Sam Dumitriu, research director, The Entrepreneurs Network
One silver lining to Brexit for sceptical liberals like myself is that it’s an opportunity to have a more nuanced and intelligent debate on immigration. Wishful thinking? Perhaps, but since the referendum attitudes have shifted. Both Remainers and Leavers are more positive about the effect of migration on the UK.
Progress in the immigration debate depends on the public having access to all of the facts. But we at The Entrepreneurs Network noticed there was a gap in the debate. Too often the media focused on whether or not migrant workers took jobs or drove down wages. They neglected the job-creating impact of immigrant entrepreneurs entirely.
Data from the Centre for Entrepreneurs found that immigrants were more entrepreneurial than the general population. However, while their data told us about the quantity of immigrant founded businesses, it told us little about their quality. That’s important, because the debate in government has shifted from startups to scaleups. To put it bluntly, there’s a difference between opening a cafe and founding Deliveroo or JustEat (coincidentally both London businesses were founded by immigrants).
Research from economist AnnaLee Saxenian found that In Silicon Valley, over half of all engineering and technology companies had at least one immigrant founder. To test if immigrant entrepreneurs were the driving force behind the UK’s recent scaleup success stories, we used data on Britain’s 100 fastest growing companies from Beauhurst and Syndicate Room.
Our findings were powerful. While just 14% of UK residents are foreign-born, 49% of the UK’s fastest-growing startups have at least one foreign-born co-founder. With the immigrant co-founders of the UK’s fastest growing businesses hailing from 29 different countries. It was a vital reminder of how openness to talent benefits us all. The immigrant founded startups on the list alone had attracted £3.7bn worth of investment.
Among the most successful new business, immigrant founders were even better represented: 11 of the UK’s 16 startup unicorns have at least one foreign-born co-founder.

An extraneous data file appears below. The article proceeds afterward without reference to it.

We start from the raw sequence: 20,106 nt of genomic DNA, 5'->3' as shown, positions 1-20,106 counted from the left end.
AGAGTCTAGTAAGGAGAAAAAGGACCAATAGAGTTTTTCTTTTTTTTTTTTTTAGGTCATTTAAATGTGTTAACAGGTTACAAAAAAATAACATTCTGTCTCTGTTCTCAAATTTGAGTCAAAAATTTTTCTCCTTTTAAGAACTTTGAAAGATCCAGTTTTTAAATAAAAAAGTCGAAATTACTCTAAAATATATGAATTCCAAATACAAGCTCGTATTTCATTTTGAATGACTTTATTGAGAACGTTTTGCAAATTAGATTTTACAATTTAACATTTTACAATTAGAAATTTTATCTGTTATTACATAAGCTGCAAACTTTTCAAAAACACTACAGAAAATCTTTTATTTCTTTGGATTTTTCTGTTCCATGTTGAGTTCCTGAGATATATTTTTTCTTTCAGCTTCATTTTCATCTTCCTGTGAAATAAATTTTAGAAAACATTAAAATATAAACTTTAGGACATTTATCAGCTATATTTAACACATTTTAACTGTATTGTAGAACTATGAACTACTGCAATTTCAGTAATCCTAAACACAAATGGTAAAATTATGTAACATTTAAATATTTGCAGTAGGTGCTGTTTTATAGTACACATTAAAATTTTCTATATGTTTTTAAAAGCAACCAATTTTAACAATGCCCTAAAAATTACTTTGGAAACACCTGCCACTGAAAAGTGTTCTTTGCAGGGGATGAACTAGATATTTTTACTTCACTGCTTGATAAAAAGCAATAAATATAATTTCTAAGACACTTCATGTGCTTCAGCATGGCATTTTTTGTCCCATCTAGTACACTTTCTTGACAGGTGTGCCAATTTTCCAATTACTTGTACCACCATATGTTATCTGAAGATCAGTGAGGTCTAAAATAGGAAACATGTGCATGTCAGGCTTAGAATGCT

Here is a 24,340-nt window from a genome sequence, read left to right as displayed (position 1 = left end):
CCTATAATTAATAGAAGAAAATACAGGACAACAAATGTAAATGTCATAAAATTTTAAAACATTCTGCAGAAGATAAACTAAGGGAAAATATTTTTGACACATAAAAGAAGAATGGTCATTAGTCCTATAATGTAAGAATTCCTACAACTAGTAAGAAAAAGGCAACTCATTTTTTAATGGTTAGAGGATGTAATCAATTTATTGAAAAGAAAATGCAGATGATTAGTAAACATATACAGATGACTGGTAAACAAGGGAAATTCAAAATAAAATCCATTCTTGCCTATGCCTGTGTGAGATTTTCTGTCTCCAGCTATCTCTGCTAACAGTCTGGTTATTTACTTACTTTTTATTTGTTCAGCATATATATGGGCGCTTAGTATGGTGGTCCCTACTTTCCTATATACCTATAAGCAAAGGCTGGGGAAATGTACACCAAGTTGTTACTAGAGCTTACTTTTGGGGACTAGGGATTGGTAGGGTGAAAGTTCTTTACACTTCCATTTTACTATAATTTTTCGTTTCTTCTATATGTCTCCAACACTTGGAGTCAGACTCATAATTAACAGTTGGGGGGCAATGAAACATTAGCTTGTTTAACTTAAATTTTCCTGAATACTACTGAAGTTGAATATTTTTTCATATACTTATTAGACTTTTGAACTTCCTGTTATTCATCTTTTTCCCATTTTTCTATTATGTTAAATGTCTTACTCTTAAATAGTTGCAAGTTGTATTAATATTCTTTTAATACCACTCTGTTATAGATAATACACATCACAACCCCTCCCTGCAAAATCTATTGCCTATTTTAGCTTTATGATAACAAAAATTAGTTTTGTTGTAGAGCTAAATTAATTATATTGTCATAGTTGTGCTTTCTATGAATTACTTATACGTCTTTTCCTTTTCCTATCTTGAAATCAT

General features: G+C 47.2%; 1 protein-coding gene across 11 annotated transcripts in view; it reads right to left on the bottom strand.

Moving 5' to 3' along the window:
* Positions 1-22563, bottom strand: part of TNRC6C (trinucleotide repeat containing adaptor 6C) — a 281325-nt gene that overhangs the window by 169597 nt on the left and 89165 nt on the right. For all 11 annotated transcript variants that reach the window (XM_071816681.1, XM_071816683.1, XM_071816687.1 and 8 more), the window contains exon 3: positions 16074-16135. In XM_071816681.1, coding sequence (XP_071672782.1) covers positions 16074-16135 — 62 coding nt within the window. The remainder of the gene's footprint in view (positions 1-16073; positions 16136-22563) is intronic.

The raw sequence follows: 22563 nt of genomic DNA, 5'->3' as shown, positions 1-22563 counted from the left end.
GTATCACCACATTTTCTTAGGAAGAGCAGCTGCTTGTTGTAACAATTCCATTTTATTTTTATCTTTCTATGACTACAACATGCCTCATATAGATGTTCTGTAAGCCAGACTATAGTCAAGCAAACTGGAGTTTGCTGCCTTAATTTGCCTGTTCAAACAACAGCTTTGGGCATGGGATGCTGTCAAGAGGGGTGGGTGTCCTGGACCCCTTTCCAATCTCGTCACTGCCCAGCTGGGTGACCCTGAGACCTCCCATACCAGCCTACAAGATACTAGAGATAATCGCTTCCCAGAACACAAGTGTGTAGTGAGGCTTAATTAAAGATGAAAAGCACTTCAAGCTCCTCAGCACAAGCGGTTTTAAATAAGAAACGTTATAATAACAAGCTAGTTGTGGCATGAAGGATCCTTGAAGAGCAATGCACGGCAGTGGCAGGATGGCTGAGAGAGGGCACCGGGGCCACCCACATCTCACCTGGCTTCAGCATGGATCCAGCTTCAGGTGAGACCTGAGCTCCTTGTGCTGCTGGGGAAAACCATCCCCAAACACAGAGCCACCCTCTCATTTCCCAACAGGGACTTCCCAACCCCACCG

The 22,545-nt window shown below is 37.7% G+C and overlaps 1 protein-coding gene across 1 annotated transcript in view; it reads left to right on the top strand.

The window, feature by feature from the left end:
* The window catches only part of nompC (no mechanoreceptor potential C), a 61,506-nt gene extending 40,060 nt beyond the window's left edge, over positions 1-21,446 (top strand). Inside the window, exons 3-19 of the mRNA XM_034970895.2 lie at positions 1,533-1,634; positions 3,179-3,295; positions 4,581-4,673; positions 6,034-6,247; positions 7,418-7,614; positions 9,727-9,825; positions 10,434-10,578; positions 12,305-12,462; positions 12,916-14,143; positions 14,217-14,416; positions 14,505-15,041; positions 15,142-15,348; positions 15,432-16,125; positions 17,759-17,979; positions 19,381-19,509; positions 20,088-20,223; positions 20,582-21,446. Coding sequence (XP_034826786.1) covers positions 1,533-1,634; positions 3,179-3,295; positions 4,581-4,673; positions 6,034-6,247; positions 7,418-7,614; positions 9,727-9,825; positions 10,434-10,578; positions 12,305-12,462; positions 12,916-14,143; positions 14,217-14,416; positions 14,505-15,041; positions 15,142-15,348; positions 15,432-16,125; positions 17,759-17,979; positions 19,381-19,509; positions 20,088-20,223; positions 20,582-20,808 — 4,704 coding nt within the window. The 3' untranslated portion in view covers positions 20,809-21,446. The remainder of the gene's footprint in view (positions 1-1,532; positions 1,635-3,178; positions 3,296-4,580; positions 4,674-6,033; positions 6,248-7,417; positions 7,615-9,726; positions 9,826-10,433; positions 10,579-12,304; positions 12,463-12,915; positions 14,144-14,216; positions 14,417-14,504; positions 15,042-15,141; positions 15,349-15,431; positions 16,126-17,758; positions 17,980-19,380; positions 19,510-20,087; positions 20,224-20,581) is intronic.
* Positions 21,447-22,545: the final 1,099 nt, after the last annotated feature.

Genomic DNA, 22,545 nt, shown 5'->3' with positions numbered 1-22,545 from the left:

Yet the visa system for foreign entrepreneurs is broken. The government was right to replace Tier 1 Entrepreneur and Graduate Entrepreneur visas with the new Innovator and Start Up visas giving incubators, accelerators, and venture capital firms a key role as external endorsing bodies. But the implementation was botched.
At the time the previous Tier 1 Entrepreneur visa route was closed and replaced with the new Innovator visa, there were no endorsing bodies ready to accept applications, and only one of the 30 initial endorsing bodies had any information about the visa on their website.
In the first quarter since the Innovator visa route opened just two applications were successful. At least four of the initial 30 endorsing bodies have already dropped out. Reform should be pressing priority. We are all poorer when the visa system prevents job creators moving to the UK.
At this general election, we need politicians to offer solutions to the problems faced by startups. That’s why The Entrepreneurs Network has teamed up with Coadec (The Coalition for a Digital Economy) to write a Startup Manifesto. A key part of which looks at fixing the visa system for foreign entrepreneurs and to make it easier for startups to access talent from outside of the UK.
Each party should be committed to making the UK the best place to start and scale a business. Our manifesto (out Sunday November 24) will set out in detail how to make that ambition a reality.